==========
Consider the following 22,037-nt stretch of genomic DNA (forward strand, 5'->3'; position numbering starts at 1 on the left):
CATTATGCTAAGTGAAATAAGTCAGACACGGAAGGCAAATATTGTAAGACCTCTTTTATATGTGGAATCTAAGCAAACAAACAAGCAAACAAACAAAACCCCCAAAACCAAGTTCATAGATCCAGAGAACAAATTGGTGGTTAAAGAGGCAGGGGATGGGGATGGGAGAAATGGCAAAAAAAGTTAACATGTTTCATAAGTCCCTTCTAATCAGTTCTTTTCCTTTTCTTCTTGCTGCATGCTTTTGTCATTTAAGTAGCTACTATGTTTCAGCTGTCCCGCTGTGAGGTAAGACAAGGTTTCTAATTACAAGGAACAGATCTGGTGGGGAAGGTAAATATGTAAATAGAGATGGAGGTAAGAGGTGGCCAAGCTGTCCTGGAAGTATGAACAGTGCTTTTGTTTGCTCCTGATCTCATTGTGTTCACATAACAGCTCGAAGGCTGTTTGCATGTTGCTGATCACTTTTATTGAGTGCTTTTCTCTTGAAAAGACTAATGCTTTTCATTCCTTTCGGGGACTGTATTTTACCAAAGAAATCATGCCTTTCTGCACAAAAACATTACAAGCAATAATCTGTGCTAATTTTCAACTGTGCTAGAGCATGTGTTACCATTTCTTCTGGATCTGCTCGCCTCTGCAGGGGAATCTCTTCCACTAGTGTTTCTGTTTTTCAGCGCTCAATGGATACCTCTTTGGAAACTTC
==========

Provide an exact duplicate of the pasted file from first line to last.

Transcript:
Consider the following 22,037-nt stretch of genomic DNA (forward strand, 5'->3'; position numbering starts at 1 on the left):
CATTATGCTAAGTGAAATAAGTCAGACACGGAAGGCAAATATTGTAAGACCTCTTTTATATGTGGAATCTAAGCAAACAAACAAGCAAACAAACAAAACCCCCAAAACCAAGTTCATAGATCCAGAGAACAAATTGGTGGTTAAAGAGGCAGGGGATGGGGATGGGAGAAATGGCAAAAAAAGTTAACATGTTTCATAAGTCCCTTCTAATCAGTTCTTTTCCTTTTCTTCTTGCTGCATGCTTTTGTCATTTAAGTAGCTACTATGTTTCAGCTGTCCCGCTGTGAGGTAAGACAAGGTTTCTAATTACAAGGAACAGATCTGGTGGGGAAGGTAAATATGTAAATAGAGATGGAGGTAAGAGGTGGCCAAGCTGTCCTGGAAGTATGAACAGTGCTTTTGTTTGCTCCTGATCTCATTGTGTTCACATAACAGCTCGAAGGCTGTTTGCATGTTGCTGATCACTTTTATTGAGTGCTTTTCTCTTGAAAAGACTAATGCTTTTCATTCCTTTCGGGGACTGTATTTTACCAAAGAAATCATGCCTTTCTGCACAAAAACATTACAAGCAATAATCTGTGCTAATTTTCAACTGTGCTAGAGCATGTGTTACCATTTCTTCTGGATCTGCTCGCCTCTGCAGGGGAATCTCTTCCACTAGTGTTTCTGTTTTTCAGCGCTCAATGGATACCTCTTTGGAAACTTC